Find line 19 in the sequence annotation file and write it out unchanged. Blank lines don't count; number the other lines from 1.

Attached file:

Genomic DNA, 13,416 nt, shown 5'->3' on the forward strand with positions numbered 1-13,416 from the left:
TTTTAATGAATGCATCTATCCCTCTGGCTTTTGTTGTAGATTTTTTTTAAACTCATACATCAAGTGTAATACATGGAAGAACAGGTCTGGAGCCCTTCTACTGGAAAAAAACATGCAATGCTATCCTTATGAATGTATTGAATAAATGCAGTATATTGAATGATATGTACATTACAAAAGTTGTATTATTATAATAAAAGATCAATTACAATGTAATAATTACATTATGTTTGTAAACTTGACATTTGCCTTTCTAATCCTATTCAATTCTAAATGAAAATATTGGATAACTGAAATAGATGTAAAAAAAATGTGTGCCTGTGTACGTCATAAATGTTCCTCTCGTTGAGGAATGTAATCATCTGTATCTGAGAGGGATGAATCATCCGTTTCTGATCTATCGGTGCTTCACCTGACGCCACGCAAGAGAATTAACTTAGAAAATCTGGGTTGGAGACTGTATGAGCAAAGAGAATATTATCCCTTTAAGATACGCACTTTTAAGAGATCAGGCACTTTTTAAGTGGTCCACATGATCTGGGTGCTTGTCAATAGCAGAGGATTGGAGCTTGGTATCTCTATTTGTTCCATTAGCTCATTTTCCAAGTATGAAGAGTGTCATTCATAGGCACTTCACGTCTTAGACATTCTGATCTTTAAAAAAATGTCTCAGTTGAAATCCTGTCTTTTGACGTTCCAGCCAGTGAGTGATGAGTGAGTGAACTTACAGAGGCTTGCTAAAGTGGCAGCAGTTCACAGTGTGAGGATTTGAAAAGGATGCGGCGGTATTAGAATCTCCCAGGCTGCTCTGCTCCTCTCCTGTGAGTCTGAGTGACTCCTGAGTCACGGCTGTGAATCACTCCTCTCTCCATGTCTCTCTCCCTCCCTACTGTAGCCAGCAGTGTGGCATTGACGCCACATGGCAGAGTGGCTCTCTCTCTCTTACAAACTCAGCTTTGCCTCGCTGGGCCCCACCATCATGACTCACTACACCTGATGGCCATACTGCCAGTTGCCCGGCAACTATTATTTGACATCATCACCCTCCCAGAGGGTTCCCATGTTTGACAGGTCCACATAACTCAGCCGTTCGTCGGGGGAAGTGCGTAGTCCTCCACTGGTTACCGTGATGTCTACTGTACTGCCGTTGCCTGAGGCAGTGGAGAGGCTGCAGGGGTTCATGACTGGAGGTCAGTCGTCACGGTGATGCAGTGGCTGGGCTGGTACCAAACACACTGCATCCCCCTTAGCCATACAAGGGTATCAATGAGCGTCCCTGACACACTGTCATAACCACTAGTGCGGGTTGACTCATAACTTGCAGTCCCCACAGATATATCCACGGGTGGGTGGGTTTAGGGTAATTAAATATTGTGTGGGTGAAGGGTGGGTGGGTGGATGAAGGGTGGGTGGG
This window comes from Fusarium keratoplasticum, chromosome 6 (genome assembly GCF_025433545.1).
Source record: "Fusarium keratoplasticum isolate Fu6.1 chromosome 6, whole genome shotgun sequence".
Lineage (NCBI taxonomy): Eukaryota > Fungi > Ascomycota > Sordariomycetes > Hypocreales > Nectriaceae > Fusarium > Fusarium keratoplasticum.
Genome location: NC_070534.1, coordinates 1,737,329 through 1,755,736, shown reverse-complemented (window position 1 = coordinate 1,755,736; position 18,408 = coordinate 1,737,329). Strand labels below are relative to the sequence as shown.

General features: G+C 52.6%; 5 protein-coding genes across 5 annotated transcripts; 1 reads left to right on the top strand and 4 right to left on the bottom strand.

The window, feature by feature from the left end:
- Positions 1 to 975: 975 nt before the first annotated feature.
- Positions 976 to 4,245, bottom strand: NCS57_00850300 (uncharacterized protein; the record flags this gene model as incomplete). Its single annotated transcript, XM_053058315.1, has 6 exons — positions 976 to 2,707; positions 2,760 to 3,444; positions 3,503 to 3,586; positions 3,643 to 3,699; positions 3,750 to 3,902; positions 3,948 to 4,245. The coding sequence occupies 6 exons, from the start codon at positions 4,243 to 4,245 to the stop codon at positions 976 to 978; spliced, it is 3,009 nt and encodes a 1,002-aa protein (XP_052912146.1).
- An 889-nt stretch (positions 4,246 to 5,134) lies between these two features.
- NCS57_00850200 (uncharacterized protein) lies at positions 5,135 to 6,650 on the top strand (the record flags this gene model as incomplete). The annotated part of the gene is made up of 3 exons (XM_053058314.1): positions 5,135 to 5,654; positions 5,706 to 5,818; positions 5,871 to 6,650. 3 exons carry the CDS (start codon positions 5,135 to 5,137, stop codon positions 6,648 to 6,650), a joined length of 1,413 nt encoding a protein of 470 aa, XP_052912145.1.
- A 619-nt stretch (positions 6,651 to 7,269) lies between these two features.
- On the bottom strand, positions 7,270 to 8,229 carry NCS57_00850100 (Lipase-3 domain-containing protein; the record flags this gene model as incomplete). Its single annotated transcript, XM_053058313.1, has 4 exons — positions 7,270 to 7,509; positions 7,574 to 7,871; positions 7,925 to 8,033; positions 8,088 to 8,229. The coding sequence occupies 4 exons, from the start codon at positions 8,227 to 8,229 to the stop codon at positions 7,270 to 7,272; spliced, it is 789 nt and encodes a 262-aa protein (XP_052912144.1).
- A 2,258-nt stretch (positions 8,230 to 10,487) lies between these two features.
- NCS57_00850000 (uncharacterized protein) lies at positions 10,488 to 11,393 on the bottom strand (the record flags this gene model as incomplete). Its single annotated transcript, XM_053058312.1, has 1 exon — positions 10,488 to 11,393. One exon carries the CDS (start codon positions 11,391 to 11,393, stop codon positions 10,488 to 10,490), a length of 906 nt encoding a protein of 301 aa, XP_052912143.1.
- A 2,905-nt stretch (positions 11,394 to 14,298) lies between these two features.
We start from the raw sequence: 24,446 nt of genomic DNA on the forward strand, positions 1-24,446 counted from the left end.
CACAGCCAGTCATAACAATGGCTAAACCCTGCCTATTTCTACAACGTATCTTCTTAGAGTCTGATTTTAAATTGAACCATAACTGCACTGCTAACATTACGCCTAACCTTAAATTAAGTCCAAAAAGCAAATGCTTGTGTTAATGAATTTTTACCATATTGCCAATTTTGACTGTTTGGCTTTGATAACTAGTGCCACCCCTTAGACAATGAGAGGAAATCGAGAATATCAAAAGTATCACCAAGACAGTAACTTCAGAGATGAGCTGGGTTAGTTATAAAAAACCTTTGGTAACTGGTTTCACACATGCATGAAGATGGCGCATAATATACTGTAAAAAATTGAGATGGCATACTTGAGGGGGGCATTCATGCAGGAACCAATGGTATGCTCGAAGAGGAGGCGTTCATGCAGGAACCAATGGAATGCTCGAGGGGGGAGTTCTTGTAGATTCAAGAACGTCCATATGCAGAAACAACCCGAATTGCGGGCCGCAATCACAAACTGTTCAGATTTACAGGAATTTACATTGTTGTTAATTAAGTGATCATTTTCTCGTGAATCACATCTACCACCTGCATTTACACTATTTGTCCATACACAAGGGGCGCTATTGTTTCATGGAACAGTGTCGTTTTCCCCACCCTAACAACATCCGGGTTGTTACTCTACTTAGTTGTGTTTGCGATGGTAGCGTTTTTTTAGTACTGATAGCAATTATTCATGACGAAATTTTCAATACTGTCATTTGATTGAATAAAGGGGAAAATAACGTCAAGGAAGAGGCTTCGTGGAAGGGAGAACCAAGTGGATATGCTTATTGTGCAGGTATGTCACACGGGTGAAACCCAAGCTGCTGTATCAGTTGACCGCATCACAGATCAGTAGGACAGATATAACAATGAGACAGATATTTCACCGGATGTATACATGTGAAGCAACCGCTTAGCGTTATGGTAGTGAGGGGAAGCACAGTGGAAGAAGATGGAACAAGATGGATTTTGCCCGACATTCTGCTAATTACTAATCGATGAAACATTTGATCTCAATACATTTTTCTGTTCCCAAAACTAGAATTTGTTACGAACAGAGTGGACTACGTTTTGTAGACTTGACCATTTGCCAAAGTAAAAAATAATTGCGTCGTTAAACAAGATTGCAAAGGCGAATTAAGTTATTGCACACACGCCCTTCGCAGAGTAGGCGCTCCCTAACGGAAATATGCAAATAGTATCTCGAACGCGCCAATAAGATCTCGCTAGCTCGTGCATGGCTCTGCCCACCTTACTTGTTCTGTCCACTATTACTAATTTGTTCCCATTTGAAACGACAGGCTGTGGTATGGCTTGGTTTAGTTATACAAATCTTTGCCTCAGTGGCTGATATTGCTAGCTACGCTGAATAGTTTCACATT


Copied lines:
CACAGCCAGTCATAACAATGGCTAAACCCTGCCTATTTCTACAACGTATCTTCTTAGAGTCTGATTTTAAATTGAACCATAACTGCACTGCTAACATTACGCCTAACCTTAAATTAAGTCCAAAAAGCAAATGCTTGTGTTAATGAATTTTTACCATATTGCCAATTTTGACTGTTTGGCTTTGATAACTAGTGCCACCCCTTAGACAATGAGAGGAAATCGAGAATATCAAAAGTATCACCAAGACAGTAACTTCAGAGATGAGCTGGGTTAGTTATAAAAAACCTTTGGTAACTGGTTTCACACATGCATGAAGATGGCGCATAATATACTGTAAAAAATTGAGATGGCATACTTGAGGGGGGCATTCATGCAGGAACCAATGGTATGCTCGAAGAGGAGGCGTTCATGCAGGAACCAATGGAATGCTCGAGGGGGGAGTTCTTGTAGATTCAAGAACGTCCATATGCAGAAACAACCCGAATTGCGGGCCGCAATCACAAACTGTTCAGATTTACAGGAATTTACATTGTTGTTAATTAAGTGATCATTTTCTCGTGAATCACATCTACCACCTGCATTTACACTATTTGTCCATACACAAGGGGCGCTATTGTTTCATGGAACAGTGTCGTTTTCCCCACCCTAACAACATCCGGGTTGTTACTCTACTTAGTTGTGTTTGCGATGGTAGCGTTTTTTTAGTACTGATAGCAATTATTCATGACGAAATTTTCAATACTGTCATTTGATTGAATAAAGGGGAAAATAACGTCAAGGAAGAGGCTTCGTGGAAGGGAGAACCAAGTGGATATGCTTATTGTGCAGGTATGTCACACGGGTGAAACCCAAGCTGCTGTATCAGTTGACCGCATCACAGATCAGTAGGACAGATATAACAATGAGACAGATATTTCACCGGATGTATACATGTGAAGCAACCGCTTAGCGTTATGGTAGTGAGGGGAAGCACAGTGGAAGAAGATGGAACAAGATGGATTTTGCCCGACATTCTGCTAATTACTAATCGATGAAACATTTGATCTCAATACATTTTTCTGTTCCCAAAACTAGAATTTGTTACGAACAGAGTGGACTACGTTTTGTAGACTTGACCATTTGCCAAAGTAAAAAATAATTGCGTCGTTAAACAAGATTGCAAAGGCGAATTAAGTTATTGCACACACGCCCTTCGCAGAGTAGGCGCTCCCTAACGGAAATATGCAAATAGTATCTCGAACGCGCCAATAAGATCTCGCTAGCTCGTGCATGGCTCTGCCCACCTTACTTGTTCTGTCCACTATTACTAATTTGTTCCCATTTGAAACGACAGGCTGTGGTATGGCTTGGTTTAGTTATACAAATCTTTGCCTCAGTGGCTGATATTGCTAGCTACGCTGAATAGTTTCACATT